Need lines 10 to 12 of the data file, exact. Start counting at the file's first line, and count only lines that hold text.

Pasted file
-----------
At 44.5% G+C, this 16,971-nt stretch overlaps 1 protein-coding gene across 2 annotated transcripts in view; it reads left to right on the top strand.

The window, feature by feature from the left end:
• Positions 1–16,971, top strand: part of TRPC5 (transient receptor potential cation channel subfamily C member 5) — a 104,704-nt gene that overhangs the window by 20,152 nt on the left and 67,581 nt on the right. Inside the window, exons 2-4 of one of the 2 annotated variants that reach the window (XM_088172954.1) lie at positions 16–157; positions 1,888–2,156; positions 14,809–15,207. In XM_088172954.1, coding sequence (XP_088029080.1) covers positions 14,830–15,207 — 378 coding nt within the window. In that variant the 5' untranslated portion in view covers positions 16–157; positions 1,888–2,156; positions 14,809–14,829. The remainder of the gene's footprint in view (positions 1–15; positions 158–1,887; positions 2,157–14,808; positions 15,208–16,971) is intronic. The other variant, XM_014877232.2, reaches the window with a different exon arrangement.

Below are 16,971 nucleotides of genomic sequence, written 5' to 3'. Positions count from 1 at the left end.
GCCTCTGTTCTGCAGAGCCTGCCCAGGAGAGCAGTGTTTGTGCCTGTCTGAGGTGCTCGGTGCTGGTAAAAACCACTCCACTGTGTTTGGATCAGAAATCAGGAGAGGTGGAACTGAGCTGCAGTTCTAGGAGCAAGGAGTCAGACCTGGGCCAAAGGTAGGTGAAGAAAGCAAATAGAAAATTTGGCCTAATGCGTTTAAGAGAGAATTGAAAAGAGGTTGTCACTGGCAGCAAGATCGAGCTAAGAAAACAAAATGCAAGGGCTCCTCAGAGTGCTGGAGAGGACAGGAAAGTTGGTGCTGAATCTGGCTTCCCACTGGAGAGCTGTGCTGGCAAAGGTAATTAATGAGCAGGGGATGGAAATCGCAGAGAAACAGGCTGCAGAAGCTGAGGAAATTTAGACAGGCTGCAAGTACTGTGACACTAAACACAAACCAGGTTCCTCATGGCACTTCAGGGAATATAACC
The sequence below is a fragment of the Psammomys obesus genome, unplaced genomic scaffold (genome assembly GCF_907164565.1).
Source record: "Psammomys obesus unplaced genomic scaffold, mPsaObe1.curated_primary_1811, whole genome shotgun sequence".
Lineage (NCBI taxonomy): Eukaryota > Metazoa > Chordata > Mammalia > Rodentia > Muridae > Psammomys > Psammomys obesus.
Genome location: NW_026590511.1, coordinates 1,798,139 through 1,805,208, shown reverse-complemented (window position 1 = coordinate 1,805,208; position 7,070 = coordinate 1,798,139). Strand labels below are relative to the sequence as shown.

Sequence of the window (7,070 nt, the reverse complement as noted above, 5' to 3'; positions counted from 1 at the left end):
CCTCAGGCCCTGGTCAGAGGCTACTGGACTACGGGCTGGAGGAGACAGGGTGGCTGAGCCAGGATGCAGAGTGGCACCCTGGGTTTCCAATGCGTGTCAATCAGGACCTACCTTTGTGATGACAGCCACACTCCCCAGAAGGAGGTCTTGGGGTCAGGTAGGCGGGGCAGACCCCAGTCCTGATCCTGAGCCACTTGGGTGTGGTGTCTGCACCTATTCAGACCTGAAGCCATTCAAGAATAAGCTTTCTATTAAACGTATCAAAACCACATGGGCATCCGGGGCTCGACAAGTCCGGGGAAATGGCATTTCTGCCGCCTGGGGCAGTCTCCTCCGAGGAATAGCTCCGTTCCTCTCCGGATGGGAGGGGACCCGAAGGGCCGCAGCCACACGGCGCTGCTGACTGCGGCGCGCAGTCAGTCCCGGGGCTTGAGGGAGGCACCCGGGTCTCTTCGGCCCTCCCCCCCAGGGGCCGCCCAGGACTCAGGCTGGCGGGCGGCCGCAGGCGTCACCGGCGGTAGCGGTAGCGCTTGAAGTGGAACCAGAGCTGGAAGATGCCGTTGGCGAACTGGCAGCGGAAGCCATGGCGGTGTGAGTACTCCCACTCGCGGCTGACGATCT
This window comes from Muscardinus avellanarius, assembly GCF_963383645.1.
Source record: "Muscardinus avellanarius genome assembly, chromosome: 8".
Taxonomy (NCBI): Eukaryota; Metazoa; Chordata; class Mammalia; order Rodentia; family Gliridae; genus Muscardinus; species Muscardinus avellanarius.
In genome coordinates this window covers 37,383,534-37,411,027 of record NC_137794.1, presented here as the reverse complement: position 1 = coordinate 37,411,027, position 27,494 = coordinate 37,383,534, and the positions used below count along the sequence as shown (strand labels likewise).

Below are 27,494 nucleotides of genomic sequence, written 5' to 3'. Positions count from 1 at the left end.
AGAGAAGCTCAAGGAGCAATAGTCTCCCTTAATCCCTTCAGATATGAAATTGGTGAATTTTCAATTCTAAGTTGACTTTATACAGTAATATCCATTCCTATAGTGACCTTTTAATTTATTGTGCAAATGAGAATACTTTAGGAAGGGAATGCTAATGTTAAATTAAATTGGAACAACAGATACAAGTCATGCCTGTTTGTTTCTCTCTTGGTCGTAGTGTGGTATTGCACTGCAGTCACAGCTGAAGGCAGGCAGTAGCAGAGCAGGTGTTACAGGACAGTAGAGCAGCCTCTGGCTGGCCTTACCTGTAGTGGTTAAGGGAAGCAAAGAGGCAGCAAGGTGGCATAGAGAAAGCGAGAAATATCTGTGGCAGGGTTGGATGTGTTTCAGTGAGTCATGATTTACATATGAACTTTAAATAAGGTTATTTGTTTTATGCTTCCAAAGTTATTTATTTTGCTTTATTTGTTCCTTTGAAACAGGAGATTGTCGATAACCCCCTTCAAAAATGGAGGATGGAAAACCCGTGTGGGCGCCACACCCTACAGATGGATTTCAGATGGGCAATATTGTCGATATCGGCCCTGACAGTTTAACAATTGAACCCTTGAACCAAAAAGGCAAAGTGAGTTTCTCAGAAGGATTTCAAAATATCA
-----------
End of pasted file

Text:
Sequence of the window (7,070 nt, the reverse complement as noted above, 5' to 3'; positions counted from 1 at the left end):
CCTCAGGCCCTGGTCAGAGGCTACTGGACTACGGGCTGGAGGAGACAGGGTGGCTGAGCCAGGATGCAGAGTGGCACCCTGGGTTTCCAATGCGTGTCAATCAGGACCTACCTTTGTGATGACAGCCACACTCCCCAGAAGGAGGTCTTGGGGTCAGGTAGGCGGGGCAGACCCCAGTCCTGATCCTGAGCCACTTGGGTGTGGTGTCTGCACCTATTCAGACCTGAAGCCATTCAAGAATAAGCTTTCTATTAAACGTATCAAAACCACATGGGCATCCGGGGCTCGACAAGTCCGGGGAAATGGCATTTCTGCCGCCTGGGGCAGTCTCCTCCGAGGAATAGCTCCGTTCCTCTCCGGATGGGAGGGGACCCGAAGGGCCGCAGCCACACGGCGCTGCTGACTGCGGCGCGCAGTCAGTCCCGGGGCTTGAGGGAGGCACCCGGGTCTCTTCGGCCCTCCCCCCCAGGGGCCGCCCAGGACTCAGGCTGGCGGGCGGCCGCAGGCGTCACCGGCGGTAGCGGTAGCGCTTGAAGTGGAACCAGAGCTGGAAGATGCCGTTGGCGAACTGGCAGCGGAAGCCATGGCGGTGTGAGTACTCCCACTCGCGGCTGACGATCT
This window comes from Muscardinus avellanarius, assembly GCF_963383645.1.